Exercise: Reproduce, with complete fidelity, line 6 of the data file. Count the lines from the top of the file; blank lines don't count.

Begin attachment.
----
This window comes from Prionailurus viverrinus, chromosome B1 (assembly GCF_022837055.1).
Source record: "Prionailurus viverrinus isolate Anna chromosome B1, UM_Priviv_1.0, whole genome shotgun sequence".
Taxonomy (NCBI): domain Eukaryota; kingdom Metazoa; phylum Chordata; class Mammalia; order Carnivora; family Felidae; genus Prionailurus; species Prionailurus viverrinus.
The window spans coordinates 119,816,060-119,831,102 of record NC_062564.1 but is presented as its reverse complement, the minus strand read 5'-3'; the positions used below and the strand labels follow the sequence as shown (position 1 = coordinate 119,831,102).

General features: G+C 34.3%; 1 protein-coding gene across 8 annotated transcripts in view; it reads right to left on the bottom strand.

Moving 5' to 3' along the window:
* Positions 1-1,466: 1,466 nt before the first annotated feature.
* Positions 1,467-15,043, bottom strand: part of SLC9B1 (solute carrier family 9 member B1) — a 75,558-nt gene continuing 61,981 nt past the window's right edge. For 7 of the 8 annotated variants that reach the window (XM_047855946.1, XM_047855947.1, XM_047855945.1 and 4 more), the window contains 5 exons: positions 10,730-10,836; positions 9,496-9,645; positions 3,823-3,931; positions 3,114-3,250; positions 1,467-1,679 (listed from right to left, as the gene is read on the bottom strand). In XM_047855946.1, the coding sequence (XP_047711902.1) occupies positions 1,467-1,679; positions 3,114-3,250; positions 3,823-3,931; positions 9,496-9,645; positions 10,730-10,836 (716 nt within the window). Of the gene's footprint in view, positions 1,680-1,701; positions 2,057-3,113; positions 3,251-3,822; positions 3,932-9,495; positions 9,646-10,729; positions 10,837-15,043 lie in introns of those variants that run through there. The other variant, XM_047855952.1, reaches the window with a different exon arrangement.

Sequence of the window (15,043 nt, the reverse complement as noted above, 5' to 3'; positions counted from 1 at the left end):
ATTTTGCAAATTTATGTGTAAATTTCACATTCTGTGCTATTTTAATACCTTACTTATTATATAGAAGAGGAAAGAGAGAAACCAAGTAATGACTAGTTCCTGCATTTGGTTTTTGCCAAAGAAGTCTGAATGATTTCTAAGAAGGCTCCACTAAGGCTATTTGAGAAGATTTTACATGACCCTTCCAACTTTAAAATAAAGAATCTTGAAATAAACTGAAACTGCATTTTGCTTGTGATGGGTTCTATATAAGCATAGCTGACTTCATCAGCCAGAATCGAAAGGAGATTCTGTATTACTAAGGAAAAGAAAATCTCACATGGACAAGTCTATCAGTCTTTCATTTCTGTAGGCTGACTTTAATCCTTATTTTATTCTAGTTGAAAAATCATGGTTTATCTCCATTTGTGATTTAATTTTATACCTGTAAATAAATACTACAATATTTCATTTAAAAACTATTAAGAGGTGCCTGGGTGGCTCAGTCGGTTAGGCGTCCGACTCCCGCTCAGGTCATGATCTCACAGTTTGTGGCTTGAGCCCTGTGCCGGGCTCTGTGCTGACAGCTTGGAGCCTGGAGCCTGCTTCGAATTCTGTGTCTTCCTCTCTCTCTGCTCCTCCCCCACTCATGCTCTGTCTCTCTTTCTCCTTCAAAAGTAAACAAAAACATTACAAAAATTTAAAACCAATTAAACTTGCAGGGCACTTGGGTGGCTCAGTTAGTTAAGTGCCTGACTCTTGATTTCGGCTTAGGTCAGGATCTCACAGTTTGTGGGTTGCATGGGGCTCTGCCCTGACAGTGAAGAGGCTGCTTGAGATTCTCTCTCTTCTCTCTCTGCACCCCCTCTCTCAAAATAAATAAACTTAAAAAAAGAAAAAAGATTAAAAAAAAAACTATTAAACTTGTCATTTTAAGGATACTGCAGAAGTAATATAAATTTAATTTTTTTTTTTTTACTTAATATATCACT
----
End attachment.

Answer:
Moving 5' to 3' along the window: